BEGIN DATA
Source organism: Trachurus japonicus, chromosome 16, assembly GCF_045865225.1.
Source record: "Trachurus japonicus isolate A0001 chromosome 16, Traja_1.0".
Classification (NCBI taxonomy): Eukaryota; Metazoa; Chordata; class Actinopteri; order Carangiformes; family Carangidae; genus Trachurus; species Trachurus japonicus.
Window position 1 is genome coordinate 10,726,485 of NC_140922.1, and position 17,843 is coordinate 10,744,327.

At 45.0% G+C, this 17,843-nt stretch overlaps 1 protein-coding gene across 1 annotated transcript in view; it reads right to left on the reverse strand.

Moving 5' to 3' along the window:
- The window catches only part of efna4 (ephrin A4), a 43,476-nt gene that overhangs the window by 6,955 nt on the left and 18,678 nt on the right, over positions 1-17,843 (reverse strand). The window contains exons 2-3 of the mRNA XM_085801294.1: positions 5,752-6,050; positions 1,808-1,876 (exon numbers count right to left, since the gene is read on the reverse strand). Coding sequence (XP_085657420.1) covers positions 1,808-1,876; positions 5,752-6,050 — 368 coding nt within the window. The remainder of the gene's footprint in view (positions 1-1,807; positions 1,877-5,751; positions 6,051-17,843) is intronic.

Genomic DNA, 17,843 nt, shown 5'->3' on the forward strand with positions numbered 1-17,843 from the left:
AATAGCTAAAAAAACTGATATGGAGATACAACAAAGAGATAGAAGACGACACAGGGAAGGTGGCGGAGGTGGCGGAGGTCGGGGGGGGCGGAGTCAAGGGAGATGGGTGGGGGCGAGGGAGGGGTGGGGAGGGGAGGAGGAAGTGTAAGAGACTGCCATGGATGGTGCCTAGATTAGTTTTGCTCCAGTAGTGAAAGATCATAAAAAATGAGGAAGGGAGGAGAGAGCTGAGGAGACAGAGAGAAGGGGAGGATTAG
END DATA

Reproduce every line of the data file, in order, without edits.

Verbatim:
Source organism: Trachurus japonicus, chromosome 16, assembly GCF_045865225.1.
Source record: "Trachurus japonicus isolate A0001 chromosome 16, Traja_1.0".
Classification (NCBI taxonomy): Eukaryota; Metazoa; Chordata; class Actinopteri; order Carangiformes; family Carangidae; genus Trachurus; species Trachurus japonicus.
Window position 1 is genome coordinate 10,726,485 of NC_140922.1, and position 17,843 is coordinate 10,744,327.

At 45.0% G+C, this 17,843-nt stretch overlaps 1 protein-coding gene across 1 annotated transcript in view; it reads right to left on the reverse strand.

Moving 5' to 3' along the window:
- The window catches only part of efna4 (ephrin A4), a 43,476-nt gene that overhangs the window by 6,955 nt on the left and 18,678 nt on the right, over positions 1-17,843 (reverse strand). The window contains exons 2-3 of the mRNA XM_085801294.1: positions 5,752-6,050; positions 1,808-1,876 (exon numbers count right to left, since the gene is read on the reverse strand). Coding sequence (XP_085657420.1) covers positions 1,808-1,876; positions 5,752-6,050 — 368 coding nt within the window. The remainder of the gene's footprint in view (positions 1-1,807; positions 1,877-5,751; positions 6,051-17,843) is intronic.

Genomic DNA, 17,843 nt, shown 5'->3' on the forward strand with positions numbered 1-17,843 from the left:
AATAGCTAAAAAAACTGATATGGAGATACAACAAAGAGATAGAAGACGACACAGGGAAGGTGGCGGAGGTGGCGGAGGTCGGGGGGGGCGGAGTCAAGGGAGATGGGTGGGGGCGAGGGAGGGGTGGGGAGGGGAGGAGGAAGTGTAAGAGACTGCCATGGATGGTGCCTAGATTAGTTTTGCTCCAGTAGTGAAAGATCATAAAAAATGAGGAAGGGAGGAGAGAGCTGAGGAGACAGAGAGAAGGGGAGGATTAG